August 11, 20214 min read
Revealing the true extent of lost salmon habitat in the Lower Fraser River

Nearly everyday, I walk by a monument memorializing Brewery Creek, a historical creek that meandered through the intersection of Kingsway and Broadway in the heart of Vancouver. Named for its utility in providing water to the breweries of the area…

Rooting people to place through the Connected Estuary webinar series

June 9, 20213 min read
Rooting people to place through the Connected Estuary webinar series

Over the course of the Connected Estuary webinar series, we explored the connectivity and ecological importance of the Fraser River Estuary to a myriad of species, including Pacific salmon, Southern Resident killer whales and migratory birds. As the host of…

Join us for a webinar on salmon as a foundation species on the coast

March 8, 20212 min read
Join us for a webinar on salmon as a foundation species on the coast

Salmon are an icon of coastal BC and considered a foundation species. A ‘foundation’ species is different from the more familiar term keystone species. A keystone species has an influence on its environment that is disproportionate to its abundance. Like…

Research: Habitat use by juvenile salmon, other migratory fish, and resident fish species underscores the importance of estuarine habitat mosaics

September 9, 20196 min read
Research: Habitat use by juvenile salmon, other migratory fish, and resident fish species underscores the importance of estuarine habitat mosaics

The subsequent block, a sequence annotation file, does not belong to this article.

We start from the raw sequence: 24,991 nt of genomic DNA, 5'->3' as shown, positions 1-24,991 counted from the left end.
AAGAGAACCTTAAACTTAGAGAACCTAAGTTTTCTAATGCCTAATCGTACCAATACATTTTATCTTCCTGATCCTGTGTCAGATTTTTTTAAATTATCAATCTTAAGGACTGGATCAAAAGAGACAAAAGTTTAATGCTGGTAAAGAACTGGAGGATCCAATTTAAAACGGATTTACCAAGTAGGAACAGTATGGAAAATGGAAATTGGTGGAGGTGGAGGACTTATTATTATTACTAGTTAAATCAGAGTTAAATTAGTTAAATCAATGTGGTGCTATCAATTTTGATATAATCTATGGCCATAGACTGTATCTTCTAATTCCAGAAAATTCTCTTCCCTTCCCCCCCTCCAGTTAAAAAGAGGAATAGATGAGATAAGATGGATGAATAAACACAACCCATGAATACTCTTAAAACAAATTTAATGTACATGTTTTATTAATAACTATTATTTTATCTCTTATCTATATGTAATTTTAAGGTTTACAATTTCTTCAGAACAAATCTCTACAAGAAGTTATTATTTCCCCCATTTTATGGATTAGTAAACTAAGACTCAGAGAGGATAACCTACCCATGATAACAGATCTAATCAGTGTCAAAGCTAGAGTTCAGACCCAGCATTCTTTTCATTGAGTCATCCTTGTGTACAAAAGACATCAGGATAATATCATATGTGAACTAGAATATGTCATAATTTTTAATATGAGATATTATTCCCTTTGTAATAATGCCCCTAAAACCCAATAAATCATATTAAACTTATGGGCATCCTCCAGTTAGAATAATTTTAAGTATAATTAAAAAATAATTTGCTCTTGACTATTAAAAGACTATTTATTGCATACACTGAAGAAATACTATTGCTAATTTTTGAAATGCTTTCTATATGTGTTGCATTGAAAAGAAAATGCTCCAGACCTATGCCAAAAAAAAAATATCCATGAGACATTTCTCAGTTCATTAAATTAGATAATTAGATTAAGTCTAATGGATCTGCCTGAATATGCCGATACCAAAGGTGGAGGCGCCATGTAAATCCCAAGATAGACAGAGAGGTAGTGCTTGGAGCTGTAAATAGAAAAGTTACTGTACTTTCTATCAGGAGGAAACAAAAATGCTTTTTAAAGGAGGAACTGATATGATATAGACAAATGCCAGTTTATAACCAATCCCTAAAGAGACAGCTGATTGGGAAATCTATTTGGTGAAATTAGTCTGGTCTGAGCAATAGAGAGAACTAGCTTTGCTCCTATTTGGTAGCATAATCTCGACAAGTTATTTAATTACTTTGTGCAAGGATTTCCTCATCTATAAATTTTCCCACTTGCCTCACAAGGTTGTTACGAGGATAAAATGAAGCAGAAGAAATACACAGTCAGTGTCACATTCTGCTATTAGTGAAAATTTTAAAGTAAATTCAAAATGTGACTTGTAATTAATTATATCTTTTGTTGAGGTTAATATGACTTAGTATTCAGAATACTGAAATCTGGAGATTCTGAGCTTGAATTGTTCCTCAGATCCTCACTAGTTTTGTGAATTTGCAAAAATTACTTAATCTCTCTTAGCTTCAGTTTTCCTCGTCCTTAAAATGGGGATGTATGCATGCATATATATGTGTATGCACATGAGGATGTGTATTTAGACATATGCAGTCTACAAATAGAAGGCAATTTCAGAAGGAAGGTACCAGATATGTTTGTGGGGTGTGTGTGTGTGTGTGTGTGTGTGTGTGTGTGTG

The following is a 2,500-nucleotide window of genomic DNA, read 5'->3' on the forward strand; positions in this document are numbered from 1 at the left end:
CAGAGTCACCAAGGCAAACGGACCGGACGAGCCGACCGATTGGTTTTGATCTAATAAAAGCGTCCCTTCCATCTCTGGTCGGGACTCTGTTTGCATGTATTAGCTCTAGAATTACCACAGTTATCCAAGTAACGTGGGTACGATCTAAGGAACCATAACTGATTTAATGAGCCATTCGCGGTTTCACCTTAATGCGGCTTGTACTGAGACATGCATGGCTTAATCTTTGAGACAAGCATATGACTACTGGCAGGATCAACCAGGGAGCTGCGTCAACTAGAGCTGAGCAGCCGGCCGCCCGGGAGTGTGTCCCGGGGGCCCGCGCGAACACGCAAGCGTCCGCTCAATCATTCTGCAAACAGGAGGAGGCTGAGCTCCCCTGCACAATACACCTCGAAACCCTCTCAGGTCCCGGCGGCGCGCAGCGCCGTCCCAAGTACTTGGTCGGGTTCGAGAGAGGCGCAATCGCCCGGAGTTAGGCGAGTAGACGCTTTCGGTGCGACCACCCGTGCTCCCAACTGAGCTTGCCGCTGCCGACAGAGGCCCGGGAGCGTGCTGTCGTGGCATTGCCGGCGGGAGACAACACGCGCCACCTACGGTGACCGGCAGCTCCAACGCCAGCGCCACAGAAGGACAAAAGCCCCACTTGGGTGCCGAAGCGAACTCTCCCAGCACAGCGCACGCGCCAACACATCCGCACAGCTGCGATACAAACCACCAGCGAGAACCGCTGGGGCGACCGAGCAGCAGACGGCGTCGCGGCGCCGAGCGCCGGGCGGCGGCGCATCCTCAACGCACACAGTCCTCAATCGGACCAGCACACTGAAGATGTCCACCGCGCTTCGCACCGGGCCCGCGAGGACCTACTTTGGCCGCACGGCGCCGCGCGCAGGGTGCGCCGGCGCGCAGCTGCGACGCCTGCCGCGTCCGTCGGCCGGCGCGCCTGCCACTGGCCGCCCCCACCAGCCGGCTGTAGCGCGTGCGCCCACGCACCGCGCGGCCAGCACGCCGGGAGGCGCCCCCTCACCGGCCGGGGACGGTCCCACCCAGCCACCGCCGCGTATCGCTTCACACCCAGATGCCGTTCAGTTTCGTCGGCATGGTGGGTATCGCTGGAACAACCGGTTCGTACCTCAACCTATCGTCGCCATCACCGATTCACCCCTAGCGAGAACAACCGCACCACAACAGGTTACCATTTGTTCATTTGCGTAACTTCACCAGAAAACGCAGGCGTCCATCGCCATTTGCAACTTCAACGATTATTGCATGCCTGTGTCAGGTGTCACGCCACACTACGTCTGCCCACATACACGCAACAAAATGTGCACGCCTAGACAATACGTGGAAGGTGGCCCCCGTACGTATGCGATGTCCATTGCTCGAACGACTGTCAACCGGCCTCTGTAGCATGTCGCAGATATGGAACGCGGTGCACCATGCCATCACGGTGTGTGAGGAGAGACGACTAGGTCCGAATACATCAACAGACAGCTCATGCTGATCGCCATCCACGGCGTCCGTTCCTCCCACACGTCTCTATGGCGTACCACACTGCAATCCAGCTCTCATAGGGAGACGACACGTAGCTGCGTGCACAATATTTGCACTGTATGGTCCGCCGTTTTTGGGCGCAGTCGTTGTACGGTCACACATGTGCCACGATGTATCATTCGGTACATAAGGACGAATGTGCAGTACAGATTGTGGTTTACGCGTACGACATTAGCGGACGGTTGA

Pacific salmon, especially Chinook and Chum, reside and feed in estuaries during downstream migrations. But the extent to which they rely on estuaries, and which habitats within estuaries, is not well understood. We need to understand this complexity if we…

Salmon species diversity predicts salmon consumption by terrestrial wildlife

January 7, 20196 min read
Salmon species diversity predicts salmon consumption by terrestrial wildlife

Research by scientists at Spirit Bear Research Foundation, Raincoast Conservation Foundation, and the University of Victoria, led by Christina Service, shows that salmon species diversity – the number of spawning salmon species available – is far more important and positively…

Criteria for a good catch: A conceptual framework to guide sourcing of sustainable salmon fisheries

April 17, 201813 min read
Criteria for a good catch: A conceptual framework to guide sourcing of sustainable salmon fisheries

Researchers from Wild Fish Conservancy, Raincoast Conservation Foundation, and the University of Montana are proposing an alternative framework for certifying wild salmon. The alternative is explained in a paper published in journal FACETS, by Canadian Science Publishing, titled “Criteria for…

Salmon Reports

Conservation concerns for DFO’s 2016 salmon fishing plan

May 4, 20161 min read
Conservation concerns for DFO’s 2016 salmon fishing plan